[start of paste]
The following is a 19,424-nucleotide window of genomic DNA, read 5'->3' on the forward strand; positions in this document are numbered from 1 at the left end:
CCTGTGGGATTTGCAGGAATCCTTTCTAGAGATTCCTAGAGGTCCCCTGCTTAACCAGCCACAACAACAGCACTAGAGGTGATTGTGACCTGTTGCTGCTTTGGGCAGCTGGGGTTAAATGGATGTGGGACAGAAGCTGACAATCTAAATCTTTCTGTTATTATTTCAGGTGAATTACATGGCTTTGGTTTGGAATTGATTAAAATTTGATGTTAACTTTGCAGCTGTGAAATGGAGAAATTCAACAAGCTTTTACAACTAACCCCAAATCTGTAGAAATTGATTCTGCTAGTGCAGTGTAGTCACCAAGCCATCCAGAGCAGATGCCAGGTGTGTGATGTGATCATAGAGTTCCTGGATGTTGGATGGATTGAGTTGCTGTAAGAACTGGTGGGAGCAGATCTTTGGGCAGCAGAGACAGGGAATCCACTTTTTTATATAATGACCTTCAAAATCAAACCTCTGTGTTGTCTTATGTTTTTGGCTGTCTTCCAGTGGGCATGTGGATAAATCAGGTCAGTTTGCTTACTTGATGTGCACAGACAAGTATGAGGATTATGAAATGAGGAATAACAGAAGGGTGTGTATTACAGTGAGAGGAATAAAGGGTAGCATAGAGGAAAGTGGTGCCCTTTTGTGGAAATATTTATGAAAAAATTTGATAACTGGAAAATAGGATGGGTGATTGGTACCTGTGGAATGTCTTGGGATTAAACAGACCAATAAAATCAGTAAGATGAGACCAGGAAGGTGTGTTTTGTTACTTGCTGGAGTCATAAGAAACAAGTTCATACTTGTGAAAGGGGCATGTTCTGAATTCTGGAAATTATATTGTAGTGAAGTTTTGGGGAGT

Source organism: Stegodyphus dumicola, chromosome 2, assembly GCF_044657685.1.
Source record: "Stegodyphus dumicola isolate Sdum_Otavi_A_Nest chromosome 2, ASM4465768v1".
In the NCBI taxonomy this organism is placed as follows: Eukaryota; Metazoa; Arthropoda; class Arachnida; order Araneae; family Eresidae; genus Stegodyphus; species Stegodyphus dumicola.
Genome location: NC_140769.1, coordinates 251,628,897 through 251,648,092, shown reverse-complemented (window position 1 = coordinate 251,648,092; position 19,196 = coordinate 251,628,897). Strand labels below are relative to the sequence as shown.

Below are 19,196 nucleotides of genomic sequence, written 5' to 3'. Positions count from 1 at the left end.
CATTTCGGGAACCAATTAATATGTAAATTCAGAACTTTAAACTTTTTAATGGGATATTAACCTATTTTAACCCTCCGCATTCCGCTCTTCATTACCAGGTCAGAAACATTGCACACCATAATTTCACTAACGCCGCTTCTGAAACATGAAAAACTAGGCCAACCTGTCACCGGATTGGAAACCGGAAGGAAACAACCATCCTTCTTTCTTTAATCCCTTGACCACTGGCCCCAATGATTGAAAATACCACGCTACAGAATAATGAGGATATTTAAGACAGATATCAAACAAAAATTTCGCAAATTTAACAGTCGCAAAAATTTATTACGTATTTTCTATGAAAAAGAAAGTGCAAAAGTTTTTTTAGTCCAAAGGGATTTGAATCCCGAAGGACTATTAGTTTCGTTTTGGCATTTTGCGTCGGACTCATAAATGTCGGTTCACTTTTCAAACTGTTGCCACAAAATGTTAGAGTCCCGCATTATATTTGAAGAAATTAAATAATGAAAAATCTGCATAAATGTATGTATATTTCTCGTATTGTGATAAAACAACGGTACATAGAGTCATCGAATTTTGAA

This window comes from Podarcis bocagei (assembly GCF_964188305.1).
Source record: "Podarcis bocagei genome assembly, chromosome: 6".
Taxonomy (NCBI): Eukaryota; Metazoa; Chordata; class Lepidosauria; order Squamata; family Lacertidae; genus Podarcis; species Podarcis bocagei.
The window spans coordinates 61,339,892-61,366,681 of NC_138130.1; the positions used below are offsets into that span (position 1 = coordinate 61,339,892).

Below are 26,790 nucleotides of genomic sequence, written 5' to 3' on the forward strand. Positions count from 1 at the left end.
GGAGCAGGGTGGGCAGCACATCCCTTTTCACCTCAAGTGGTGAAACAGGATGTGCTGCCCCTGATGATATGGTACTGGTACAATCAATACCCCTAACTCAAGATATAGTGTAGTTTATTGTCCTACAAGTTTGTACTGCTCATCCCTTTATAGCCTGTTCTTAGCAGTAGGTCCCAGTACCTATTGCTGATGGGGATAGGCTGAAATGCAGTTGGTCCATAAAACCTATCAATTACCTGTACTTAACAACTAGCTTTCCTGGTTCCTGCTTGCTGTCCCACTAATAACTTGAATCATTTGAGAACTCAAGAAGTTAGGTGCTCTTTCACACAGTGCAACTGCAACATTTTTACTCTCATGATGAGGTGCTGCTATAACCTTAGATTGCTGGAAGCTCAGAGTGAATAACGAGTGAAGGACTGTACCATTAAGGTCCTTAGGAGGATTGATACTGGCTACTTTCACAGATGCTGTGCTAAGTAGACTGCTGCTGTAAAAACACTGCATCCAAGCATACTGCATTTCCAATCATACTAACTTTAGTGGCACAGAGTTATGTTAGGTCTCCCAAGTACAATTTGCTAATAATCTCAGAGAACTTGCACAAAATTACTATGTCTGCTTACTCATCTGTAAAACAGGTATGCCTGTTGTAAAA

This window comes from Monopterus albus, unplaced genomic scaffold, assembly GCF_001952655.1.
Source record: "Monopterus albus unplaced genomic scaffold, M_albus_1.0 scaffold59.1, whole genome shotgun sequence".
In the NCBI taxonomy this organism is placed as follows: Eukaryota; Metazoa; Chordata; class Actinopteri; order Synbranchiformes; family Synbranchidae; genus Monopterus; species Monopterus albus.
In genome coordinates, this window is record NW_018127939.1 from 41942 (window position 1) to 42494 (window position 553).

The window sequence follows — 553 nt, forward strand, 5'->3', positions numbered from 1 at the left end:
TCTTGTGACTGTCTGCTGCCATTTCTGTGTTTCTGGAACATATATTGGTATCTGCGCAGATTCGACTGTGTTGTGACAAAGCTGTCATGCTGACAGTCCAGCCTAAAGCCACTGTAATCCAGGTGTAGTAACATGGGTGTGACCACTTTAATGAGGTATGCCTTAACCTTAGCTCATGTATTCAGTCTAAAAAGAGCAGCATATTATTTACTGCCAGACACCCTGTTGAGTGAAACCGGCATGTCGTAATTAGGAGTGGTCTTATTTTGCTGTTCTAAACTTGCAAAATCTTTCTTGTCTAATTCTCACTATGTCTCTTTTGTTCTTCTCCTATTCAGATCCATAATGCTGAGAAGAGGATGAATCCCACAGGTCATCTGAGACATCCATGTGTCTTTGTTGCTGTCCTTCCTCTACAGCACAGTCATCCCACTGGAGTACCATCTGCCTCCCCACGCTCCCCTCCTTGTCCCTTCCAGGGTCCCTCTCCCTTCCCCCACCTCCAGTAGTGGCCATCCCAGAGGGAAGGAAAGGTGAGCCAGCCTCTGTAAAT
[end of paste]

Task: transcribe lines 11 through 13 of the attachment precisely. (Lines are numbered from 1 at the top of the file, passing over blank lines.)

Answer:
Taxonomy (NCBI): Eukaryota; Metazoa; Chordata; class Lepidosauria; order Squamata; family Lacertidae; genus Podarcis; species Podarcis bocagei.
The window spans coordinates 61,339,892-61,366,681 of NC_138130.1; the positions used below are offsets into that span (position 1 = coordinate 61,339,892).

Below are 26,790 nucleotides of genomic sequence, written 5' to 3' on the forward strand. Positions count from 1 at the left end.